My Government is providing incentives and encouragement to the private sector, and is reducing its own relative demands on national resources so that private industry may have room to grow, provide employment and increase the well-being of all Australians.

My Government is not only taking action to restore the economy, it is also making social reforms which are of fundamental importance to the freedom and well-being of the Australian people.

My Government is committed to assisting people overcome poverty and disadvantage, and is giving priority to assisting those most in need in a manner increasing their choice, dignity and self-respect.

The new family allowance scheme places in every mother’s hand an allowance to spend as she thinks is best for the welfare of her family.

A housing voucher pilot scheme enabling low income earners to choose for themselves the accommodation most suited to their needs is being examined.

The Income Security Review will report progressively to my Government on the rationalisation of income security programs and on how assistance can first of all be directed to those most in need.

My Government is improving the existing arrangements in education in pursuit of equality of opportunity for all Australian students.

My Government’s economic program is designed to overcome unemployment. However, at the same time, a number of special programs to assist the young unemployed and provide them with opportunities to acquire job skills has been initiated.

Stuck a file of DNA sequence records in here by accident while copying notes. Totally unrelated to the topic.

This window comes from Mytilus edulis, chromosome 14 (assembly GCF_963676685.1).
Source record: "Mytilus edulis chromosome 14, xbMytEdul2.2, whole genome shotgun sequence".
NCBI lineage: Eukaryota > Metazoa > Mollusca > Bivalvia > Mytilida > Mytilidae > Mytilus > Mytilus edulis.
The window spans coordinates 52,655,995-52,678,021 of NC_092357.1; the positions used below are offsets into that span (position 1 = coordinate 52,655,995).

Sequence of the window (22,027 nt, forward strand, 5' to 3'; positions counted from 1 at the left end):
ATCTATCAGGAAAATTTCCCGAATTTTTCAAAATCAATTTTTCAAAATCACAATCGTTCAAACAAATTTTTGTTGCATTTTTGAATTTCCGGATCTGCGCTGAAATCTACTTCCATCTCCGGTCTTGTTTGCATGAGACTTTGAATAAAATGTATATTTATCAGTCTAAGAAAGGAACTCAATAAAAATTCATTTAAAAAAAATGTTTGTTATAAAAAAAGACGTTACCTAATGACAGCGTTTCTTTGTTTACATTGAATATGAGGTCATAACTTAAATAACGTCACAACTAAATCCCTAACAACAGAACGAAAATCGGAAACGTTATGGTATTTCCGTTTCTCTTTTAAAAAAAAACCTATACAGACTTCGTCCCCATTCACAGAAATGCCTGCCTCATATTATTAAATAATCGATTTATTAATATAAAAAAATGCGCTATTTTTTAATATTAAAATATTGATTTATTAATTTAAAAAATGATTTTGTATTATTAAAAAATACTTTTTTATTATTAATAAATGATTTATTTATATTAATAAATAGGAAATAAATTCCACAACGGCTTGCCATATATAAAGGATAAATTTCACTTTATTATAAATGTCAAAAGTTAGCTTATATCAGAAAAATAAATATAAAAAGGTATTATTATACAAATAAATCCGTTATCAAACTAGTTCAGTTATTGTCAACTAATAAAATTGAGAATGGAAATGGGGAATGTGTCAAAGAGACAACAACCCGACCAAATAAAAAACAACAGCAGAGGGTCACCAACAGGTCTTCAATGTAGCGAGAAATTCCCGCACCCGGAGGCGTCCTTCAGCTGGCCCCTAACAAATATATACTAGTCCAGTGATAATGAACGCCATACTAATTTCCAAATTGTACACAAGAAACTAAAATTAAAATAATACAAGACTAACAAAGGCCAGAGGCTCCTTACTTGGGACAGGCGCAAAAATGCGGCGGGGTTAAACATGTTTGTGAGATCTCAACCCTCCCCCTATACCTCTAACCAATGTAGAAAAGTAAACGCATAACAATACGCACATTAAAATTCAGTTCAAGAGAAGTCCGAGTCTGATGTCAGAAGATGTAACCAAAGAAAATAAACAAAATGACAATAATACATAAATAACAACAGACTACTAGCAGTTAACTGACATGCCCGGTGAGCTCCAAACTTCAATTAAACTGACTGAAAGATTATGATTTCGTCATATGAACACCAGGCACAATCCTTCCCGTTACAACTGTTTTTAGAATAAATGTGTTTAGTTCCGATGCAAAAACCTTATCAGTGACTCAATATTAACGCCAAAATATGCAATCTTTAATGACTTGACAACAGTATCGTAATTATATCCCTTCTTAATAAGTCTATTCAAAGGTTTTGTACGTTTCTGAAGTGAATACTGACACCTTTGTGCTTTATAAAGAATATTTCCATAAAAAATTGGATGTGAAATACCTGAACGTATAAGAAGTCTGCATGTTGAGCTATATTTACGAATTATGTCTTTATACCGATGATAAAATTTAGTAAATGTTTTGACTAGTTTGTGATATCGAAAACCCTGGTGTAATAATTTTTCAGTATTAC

With the growth over the years of the power of public and private bureaucracies, particular care needs to be taken to protect individual liberties and human rights against unwarranted intrusions.

My Government is acting to secure individual rights. The Administrative Appeals Tribunal is now operating, legislation to appoint a Commonwealth Ombudsman has been passed, the Human Rights Commission will be established and a Bill relating to freedom of information will be placed before the Parliament.

In the area of industrial relations, one of vital importance to the economic and social well-being of the Australian community, my Government will bring down legislation to protect the rights of individuals and the community, and establish an Industrial Relations Bureau.

My Government is acting also to protect and expand political rights and strengthen the responsibility and responsiveness of governments to their citizens.

Measures are being taken to secure the rights of those living in Commonwealth territories and a referendum will be held to seek approval for territorial voters to vote in future referenda.